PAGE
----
I have always wondered, should democracy be practised just for the sake of practising it? Should we all embrace democracy just because everyone embraces it? The statistics in Africa shows that African countries did not only thrive, but their people fared better before the west overturned their governments and ‘gave’ them ‘democracy’. With democracy, all the benefits enjoyed, disappears. They pay heavily for the democracy with their natural resources. Before ‘democracy’, what was growing was the way of life of the people, affordable education, cheap houses, free or cheap-but-quality health care system, but after ‘democracy’, all that stops increasing; the people can no longer have access to affordable education and free health care system and the governments now concern themselves with having figures and numbers that can be ‘presentable’ in international scenes. Somewhere along the line, their concept of growth changes from better living for their people, it becomes a series of figures and numbers that make them look good on the international scene and earn them pats on the back from IMF, World Bank and the big brothers from the west.
Now when I question democracy, I am not questioning the right of the people to determine who their leaders are; I am questioning the concept that allows a group of nations to force their designs on a nation, thinking they know what’s best for them. If people go to the polls to vote and after electing their leaders, they don’t have to be scared that their leaders will mortgage their way of life and better conditions of living so they can get help from some bodies. Pre-‘democracy’ in Libya saw so many social benefits for the Libyans. Post-democracy sees those benefits withdrawn and the way of life of the people jerked up, while their oil is being looted heavily. Today, the US emerged as the largest producer of oil, it is African oil, and it is the heavy price we have to pay for this democracy.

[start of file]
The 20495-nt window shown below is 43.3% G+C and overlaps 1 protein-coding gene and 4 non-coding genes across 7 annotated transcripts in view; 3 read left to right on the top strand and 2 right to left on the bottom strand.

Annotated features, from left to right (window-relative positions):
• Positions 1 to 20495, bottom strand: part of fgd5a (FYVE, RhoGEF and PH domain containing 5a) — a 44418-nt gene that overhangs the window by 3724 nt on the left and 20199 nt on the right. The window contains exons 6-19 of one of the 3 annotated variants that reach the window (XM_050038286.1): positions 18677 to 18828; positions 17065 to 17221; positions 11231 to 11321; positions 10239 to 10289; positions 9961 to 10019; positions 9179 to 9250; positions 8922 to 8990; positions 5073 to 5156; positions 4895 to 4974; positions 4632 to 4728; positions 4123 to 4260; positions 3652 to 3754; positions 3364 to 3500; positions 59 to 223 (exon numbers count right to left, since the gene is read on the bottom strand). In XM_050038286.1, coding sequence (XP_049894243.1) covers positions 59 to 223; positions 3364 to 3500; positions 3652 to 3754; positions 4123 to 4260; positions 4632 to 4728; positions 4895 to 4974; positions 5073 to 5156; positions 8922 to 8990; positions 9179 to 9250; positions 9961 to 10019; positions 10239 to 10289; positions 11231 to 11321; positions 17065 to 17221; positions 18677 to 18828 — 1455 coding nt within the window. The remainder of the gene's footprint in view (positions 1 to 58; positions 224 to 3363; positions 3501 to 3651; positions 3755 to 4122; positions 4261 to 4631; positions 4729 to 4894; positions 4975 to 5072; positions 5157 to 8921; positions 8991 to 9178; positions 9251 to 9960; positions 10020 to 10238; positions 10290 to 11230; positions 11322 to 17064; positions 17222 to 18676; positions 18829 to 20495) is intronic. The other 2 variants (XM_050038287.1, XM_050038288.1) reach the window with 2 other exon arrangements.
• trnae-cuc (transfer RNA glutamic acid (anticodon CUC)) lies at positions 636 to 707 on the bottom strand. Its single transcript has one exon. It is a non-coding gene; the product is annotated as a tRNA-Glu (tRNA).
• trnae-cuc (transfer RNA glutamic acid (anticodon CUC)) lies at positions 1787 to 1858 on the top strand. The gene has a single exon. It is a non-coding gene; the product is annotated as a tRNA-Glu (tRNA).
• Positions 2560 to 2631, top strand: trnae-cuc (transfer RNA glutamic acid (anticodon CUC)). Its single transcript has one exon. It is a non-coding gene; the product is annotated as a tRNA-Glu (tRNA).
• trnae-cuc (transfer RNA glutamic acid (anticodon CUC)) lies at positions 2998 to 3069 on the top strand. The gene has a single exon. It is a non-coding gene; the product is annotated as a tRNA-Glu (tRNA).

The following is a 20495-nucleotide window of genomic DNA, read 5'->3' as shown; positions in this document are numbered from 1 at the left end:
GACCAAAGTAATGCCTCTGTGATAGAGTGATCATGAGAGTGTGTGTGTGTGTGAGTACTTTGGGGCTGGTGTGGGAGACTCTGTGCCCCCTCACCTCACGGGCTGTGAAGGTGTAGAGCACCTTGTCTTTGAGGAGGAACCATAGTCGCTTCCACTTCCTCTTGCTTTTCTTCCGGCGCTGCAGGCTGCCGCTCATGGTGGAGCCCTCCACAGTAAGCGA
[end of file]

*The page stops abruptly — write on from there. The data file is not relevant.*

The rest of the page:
African countries need to review this concept of democracy and determine their own mode of governance that doesn’t include the looting of their natural resources, that doesn’t include a drop in the quality of life of their people, that doesn’t include mortgaging the lives and future of their people as a prerequisite for getting ‘aid’ from the west. We have brains that are rotting away in foreign lands helping the west to maintain its stranglehold on African countries; it’s time for those brains to return home to help Africa design its own mode of governance that puts the quality of life of its people first and that ensures they keep their natural resources.
Ogun State, Nigeria